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Trump’s World: What’s Your New Tax Bracket?

Trump’s new tax reform has changed many things – including your tax bracket. And many of those changes will be in place starting in 2018 until 2025 for individuals, unless Congress says otherwise.

There are still seven federal income tax brackets but you’ll notice that the rates and thresholds have changed.

Let’s see how your tax bracket will change from 2017 to 2018.

New Tax Rates

The brackets for individuals in 2017 were 10%,15%, 25%, 28%, 32%, 35%, and 39.6%.

Under Trump’s plan, tax brackets were cut to 10%, 12%, 22%, 24%, 32%, 35%, and 37% [Internal Revenue Code (IRC) section 1].

The top tax rate of 37% applies to single filers who have taxable income over $500,000 and joint filers with taxable income over $600,000.

2017 Tax Brackets 

2018 Tax Brackets 

Effective vs. Marginal Tax Rate

The United States has a progress tax system. This means you are a taxed at a higher rate when you make more money. But the tax rates you see in the chart are not the actual tax rates that you pay on your entire amount of taxable income.

For Example: For someone filing taxes as a single person in 2017, their first $9,325 of income is taxed at 10%.  Earnings over $9,325 up to $37,950 are taxed at 15%, and so on. When people look at where their income falls on the bracket system, they are led to believe they are in “X percent tax bracket”.

Another Example: If Ashley files as head of household in 2018 and earns a salary of $60,000, she might tell her friends that she’s “in the 22% tax bracket.” But this does not mean that all of Lindsay’s income is going to be taxed at 22%.  It just means that her marginal tax rate is 22%.

Marginal tax rate is the amount you pay on each additional dollar of income and is determined by the tax bracket you fall in. It’s the tax rate applied to the last dollar you earn. So if you make $40,000 as a single filer, you are in the 22% marginal tax rate.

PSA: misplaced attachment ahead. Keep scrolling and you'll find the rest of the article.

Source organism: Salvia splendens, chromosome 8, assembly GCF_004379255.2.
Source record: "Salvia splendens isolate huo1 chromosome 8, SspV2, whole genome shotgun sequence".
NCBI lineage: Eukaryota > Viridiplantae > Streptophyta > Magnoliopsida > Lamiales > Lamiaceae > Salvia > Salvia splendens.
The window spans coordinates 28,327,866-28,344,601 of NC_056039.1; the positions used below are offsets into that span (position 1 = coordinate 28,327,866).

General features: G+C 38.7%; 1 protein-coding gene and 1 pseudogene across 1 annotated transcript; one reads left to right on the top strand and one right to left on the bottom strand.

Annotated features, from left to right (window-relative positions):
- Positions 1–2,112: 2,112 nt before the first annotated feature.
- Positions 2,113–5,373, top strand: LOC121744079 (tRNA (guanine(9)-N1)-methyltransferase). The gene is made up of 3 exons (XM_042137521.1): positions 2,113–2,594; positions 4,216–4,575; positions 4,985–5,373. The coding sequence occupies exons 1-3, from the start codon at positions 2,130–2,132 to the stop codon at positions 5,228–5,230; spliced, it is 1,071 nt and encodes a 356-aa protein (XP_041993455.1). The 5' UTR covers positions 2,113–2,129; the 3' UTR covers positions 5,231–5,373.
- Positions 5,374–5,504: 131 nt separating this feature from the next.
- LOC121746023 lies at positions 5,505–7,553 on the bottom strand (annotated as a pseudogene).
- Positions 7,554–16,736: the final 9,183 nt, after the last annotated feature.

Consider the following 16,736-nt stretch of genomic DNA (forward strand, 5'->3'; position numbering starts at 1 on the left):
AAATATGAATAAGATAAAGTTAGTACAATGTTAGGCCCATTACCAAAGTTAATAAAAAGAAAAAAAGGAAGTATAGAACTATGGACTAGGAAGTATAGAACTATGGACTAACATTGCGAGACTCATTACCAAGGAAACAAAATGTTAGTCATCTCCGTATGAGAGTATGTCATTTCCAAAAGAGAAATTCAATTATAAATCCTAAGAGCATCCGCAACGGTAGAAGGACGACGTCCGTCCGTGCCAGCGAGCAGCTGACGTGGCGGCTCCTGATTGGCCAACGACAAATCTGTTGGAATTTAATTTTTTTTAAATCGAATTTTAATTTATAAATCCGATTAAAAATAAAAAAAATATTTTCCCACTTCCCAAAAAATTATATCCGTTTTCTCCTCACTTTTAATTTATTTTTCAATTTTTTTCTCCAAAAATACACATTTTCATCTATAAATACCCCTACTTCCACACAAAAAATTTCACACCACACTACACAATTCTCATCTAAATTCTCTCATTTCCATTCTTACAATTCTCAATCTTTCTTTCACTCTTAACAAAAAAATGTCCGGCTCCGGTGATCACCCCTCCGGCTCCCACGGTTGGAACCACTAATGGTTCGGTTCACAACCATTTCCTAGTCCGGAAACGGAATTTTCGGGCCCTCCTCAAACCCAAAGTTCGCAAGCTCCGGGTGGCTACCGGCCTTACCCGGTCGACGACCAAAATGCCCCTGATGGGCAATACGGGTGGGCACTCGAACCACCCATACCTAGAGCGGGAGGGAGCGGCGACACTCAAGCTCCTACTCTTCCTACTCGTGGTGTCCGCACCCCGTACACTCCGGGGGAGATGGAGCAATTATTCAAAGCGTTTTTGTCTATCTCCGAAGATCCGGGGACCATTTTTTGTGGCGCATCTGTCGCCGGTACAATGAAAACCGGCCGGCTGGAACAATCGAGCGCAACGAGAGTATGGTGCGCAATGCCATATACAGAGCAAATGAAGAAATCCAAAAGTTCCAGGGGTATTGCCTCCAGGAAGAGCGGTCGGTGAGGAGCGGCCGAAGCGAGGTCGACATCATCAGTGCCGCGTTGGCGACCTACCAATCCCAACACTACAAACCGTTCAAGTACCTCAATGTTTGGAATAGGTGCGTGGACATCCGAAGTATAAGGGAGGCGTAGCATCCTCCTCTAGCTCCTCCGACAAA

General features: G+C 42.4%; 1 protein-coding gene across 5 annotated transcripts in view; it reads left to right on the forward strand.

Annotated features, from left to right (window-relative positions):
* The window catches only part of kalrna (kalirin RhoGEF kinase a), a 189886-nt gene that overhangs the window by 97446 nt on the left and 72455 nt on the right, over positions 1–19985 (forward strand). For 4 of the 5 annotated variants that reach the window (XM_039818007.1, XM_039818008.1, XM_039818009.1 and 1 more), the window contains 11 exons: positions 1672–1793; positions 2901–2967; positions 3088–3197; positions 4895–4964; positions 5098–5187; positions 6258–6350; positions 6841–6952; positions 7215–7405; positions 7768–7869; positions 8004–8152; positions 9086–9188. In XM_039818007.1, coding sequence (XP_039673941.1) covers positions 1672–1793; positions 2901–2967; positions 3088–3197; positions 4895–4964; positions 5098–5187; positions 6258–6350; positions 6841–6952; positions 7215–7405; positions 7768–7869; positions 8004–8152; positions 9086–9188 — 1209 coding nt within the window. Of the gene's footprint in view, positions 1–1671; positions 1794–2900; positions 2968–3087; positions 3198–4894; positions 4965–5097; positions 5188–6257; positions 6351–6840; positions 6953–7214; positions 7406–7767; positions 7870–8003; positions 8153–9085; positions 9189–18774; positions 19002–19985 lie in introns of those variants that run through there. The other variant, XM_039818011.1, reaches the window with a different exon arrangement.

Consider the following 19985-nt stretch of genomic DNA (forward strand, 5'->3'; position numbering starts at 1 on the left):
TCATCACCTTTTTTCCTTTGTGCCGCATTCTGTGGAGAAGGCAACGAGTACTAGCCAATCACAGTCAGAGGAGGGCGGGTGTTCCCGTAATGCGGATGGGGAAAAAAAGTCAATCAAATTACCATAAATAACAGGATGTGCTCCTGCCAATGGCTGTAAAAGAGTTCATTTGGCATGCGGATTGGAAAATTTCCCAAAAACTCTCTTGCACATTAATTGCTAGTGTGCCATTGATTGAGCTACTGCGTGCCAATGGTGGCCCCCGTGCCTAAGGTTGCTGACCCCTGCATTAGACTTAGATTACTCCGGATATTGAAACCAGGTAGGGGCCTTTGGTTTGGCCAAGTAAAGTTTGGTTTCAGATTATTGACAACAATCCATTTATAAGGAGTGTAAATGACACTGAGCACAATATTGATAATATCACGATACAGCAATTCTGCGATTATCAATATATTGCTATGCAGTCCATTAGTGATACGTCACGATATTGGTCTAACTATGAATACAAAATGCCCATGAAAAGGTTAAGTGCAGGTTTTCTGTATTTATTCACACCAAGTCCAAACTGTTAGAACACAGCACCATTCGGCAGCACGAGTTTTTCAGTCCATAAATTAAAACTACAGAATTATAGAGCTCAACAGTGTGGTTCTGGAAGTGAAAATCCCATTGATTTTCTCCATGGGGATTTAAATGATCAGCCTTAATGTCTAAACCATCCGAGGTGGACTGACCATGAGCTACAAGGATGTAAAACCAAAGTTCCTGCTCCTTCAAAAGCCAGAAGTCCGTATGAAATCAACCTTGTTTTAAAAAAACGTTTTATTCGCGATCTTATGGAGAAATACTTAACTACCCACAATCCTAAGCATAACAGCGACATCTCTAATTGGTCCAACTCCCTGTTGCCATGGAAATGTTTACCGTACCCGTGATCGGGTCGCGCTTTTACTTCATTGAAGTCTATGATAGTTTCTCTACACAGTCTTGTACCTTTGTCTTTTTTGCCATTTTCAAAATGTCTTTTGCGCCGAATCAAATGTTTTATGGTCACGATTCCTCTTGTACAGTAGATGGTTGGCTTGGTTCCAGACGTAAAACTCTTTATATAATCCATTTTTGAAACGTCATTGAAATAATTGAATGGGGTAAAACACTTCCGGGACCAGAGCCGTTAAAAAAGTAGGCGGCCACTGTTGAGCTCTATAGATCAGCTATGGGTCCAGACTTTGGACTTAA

The marginal tax rates for 2018 are 10%, 12%, 22%, 24%, 32%, 35%, and 37%. For 2018, the lowest income earners are taxed at 10% while the highest income earners are taxed at 37%. As income increases, you will be taxed at a higher rate in a progressive tax system.

The effective tax rate represents the average rate at which your income is taxed. It’s your total tax expense divided by your total taxable income.

You can use your tax returns to calculate your effective tax rate. Your effective tax rate is typically much lower than your marginal tax rate.

Find your total income amount on your Form 1040 tax return. Let’s assume your total income is $100,000 before deductions, exemptions, and other adjustments.

Now find your total tax amount. Let’s say it’s $21,000.

Divide your total tax by your total income. In this example, divide $21,000 by $100,000 to get 0.21. Multiple that number by 100 to get your effective tax rate as a %. Your effective tax rate in this example is 21%.

Do you have more questions? Subscribe below and sign up for a tax strategy session so you can be ahead of the game!

About Charlene Rhinehart, CPA

Charlene Rhinehart is a Certified Public Accountant, Founder of Wealthy Women Daily, and Editor-in-Chief of the Dividend InvestHer and The Wealthy Woman Investor. Charlene is currently the Chair of the Illinois CPA Society Taxation Individual Committee. With over a decade of experience in the financial services industry, Charlene is one of the few leaders who design insights specifically for the woman investor. Charlene’s work has been featured in a variety of publications including the Huffington Post, Black Enterprise, and the American Institute of Certified Public Accountants. In 2019, Charlene released her book “Dividends Are a Queen’s Best Friend”, on Amazon.

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